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At Least 22 Countries Expel Russian Diplomats; Porn Star Details Affair With Trump; Two Unarmed Black Men Killed by Police Within Days; String of Powerful Earthquakes Near Papua New Guinea; Trump Silent on Stormy Daniels. Aired 12-1a ET

Aired March 27, 2018 - 00:00   ET


[00:00:11] JOHN VAUSE, CNN ANCHOR: This is CNN NEWSROOM, live from Los Angeles. Ahead this hour.

ISHA SESAY, CNN ANCHOR: A powerful message to Moscow -- U.S. President Trump kicks out 60 Russians after the poisoning of a former spy on U.K. soil. Other countries have followed suit and now Vladimir Putin is vowing to strike back.

VAUSE: Plus two unarmed African-American men shot dead by police within days sparking protests and renewed demands for change.

SESAY: And the devastating string of earthquakes, aftershocks and landslides in Papua New Guinea. They've destroyed homes and so many lives in the island nation.

VAUSE: Hello. We'd like to welcome our viewers all around the world for the first of three hours. I'm John Vause.

SESAY: And I'm Isha Sesay. NEWSROOM L.A. starts right now.

VAUSE: In an extraordinary coordinated international response, nearly two dozen countries had ordered Russian diplomats back to Moscow in response to the nerve agent attack on a former Russian spy in the U.K.

The countries on that list -- the United States, Canada, Australia, Ukraine, Norway, Albania and 16 countries in the European Union.

SESAY: The (INAUDIBLE) measures are particularly notable as they're some of the strongest President Donald Trump has taken against Russia.

CNN's Michelle Kosinski has the latest.


MICHELLE KOSINSKI, CNN SENIOR DIPLOMATIC CORRESPONDENT: Sixty Russian diplomats -- according to the Trump administration aggressive spies -- have one week to pack their bags and get out.

A dozen Russians will be kicked out of New York at the U.N.; 48 others at embassies and consulates around the U.S. The Russian consulate in Seattle will be shuttered, administration officials saying it's too close to a U.S. submarine base -- a sharp U.S. response to the nerve agent attack, poisoning former Russian spy Sergei Skripal, his daughters and others in the U.K.

REAR ADMIRAL JOHN KIRBY, CNN MILITARY AND DIPLOMATIC ANALYST: I think this is a good move by the President and the administration. I'm glad to see it. It sends two strong messages to Putin.

One is we are going to hold you accountable for your crimes. And number two, that you're not going to be able to continue to divide and sow chaos and discord in the west.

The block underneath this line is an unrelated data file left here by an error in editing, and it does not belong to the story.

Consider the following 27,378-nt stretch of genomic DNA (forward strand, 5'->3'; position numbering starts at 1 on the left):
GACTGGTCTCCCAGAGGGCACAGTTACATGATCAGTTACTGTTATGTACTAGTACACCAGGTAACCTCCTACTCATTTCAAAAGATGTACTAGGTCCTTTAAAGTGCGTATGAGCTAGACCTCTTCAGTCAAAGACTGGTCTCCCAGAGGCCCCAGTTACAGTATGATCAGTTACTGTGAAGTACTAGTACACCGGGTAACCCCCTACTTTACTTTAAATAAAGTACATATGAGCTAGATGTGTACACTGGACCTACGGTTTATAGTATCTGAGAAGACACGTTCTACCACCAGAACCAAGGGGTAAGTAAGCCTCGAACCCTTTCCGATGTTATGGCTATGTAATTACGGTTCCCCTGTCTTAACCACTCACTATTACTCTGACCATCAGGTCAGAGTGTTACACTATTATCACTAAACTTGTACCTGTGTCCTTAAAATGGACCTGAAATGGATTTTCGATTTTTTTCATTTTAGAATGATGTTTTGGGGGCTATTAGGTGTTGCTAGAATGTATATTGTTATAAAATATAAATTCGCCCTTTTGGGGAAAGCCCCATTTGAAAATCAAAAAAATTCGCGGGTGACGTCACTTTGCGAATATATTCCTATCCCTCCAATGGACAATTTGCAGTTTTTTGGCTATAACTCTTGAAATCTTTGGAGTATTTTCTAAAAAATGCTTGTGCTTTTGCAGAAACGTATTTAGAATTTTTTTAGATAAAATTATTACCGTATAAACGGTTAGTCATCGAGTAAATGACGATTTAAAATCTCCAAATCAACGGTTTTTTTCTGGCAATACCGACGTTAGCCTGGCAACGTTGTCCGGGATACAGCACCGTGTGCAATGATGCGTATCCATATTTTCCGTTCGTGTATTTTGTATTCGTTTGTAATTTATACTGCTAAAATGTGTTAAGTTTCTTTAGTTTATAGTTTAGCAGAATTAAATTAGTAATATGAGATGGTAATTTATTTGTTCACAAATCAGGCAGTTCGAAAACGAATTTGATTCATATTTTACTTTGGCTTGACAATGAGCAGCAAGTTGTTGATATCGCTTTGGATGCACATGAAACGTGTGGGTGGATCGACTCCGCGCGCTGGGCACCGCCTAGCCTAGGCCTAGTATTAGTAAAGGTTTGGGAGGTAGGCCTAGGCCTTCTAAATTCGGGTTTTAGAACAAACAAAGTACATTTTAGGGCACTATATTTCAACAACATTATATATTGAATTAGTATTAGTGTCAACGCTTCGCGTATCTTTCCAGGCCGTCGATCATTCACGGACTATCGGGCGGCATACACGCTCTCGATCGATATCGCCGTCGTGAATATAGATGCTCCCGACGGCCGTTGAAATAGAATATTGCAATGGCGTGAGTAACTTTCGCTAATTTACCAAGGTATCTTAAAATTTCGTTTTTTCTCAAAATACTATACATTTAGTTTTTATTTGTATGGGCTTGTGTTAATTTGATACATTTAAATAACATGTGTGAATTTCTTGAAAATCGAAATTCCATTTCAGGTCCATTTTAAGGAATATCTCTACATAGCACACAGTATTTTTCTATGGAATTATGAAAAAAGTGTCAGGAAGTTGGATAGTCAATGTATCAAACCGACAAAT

KOSINSKI: This move cuts the number of Russian diplomats in the U.S. by 13 percent. Officials saying this will make the U.S. safer from Russian espionage.

More than a dozen U.S. allies also expelling diplomats; and Russia already warning, it will do the same right back.

ANATOLY ANTONOVE, RUSSIAN AMBASSADOR TO THE U.S.: The United States did very bad step. I'm sure that time will come, they will understand what kind of grave mistake they did.

KOSINSKI: It's a much harder line than previously seen from this administration especially from President Trump, who only days ago defied his national security teams warning in all capital letters "do not congratulate" Vladimir Putin on his election victory.

On a phone call with Putin, Trump didn't even bring up the poisoning attack or election meddling which lawmakers, both Democrats and Republicans are worried that this administration is not tackling.

Now Trump will have a new national security advisor in John Bolton --

UNIDENTIFIED MALE: The director must stay --

KOSINSKI: A new secretary of state in Mike Pompeo. Both of whom have called for strong action against Russia. Though in 2016 Bolton criticized President Obama on Fox News for taking the same action and nearly expelling diplomat.

JOHN BOLTON, INCOMING NATIONAL SECURITY ADVISOR: That is utterly useless. So if you make them feel pain and others feel pain, then the possibility of deterring future conduct like this increases. That's what we need to do.

KOSINSKI: Today former CIA operative Bob Baer agrees.